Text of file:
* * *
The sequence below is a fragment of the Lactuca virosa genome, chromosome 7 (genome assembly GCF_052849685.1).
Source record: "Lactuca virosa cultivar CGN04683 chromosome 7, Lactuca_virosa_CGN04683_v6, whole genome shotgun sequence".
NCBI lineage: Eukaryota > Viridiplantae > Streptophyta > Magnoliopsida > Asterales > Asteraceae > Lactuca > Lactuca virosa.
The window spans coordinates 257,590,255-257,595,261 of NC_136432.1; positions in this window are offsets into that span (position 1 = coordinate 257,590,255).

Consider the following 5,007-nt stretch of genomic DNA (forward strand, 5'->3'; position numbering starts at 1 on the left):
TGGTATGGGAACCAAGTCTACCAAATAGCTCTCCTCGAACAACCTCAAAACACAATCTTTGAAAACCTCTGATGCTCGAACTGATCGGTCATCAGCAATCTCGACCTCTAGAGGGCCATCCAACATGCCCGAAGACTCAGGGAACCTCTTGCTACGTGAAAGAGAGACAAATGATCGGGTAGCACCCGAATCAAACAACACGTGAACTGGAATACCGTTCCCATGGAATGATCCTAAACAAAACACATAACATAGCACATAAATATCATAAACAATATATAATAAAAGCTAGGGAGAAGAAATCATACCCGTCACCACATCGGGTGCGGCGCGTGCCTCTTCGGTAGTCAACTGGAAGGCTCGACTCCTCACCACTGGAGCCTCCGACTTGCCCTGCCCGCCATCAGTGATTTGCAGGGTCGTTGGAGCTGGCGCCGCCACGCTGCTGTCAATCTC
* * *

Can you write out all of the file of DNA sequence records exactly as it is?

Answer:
The sequence below is a fragment of the Lactuca virosa genome, chromosome 7 (genome assembly GCF_052849685.1).
Source record: "Lactuca virosa cultivar CGN04683 chromosome 7, Lactuca_virosa_CGN04683_v6, whole genome shotgun sequence".
NCBI lineage: Eukaryota > Viridiplantae > Streptophyta > Magnoliopsida > Asterales > Asteraceae > Lactuca > Lactuca virosa.
The window spans coordinates 257,590,255-257,595,261 of NC_136432.1; positions in this window are offsets into that span (position 1 = coordinate 257,590,255).

Consider the following 5,007-nt stretch of genomic DNA (forward strand, 5'->3'; position numbering starts at 1 on the left):
TGGTATGGGAACCAAGTCTACCAAATAGCTCTCCTCGAACAACCTCAAAACACAATCTTTGAAAACCTCTGATGCTCGAACTGATCGGTCATCAGCAATCTCGACCTCTAGAGGGCCATCCAACATGCCCGAAGACTCAGGGAACCTCTTGCTACGTGAAAGAGAGACAAATGATCGGGTAGCACCCGAATCAAACAACACGTGAACTGGAATACCGTTCCCATGGAATGATCCTAAACAAAACACATAACATAGCACATAAATATCATAAACAATATATAATAAAAGCTAGGGAGAAGAAATCATACCCGTCACCACATCGGGTGCGGCGCGTGCCTCTTCGGTAGTCAACTGGAAGGCTCGACTCCTCACCACTGGAGCCTCCGACTTGCCCTGCCCGCCATCAGTGATTTGCAGGGTCGTTGGAGCTGGCGCCGCCACGCTGCTGTCAATCTC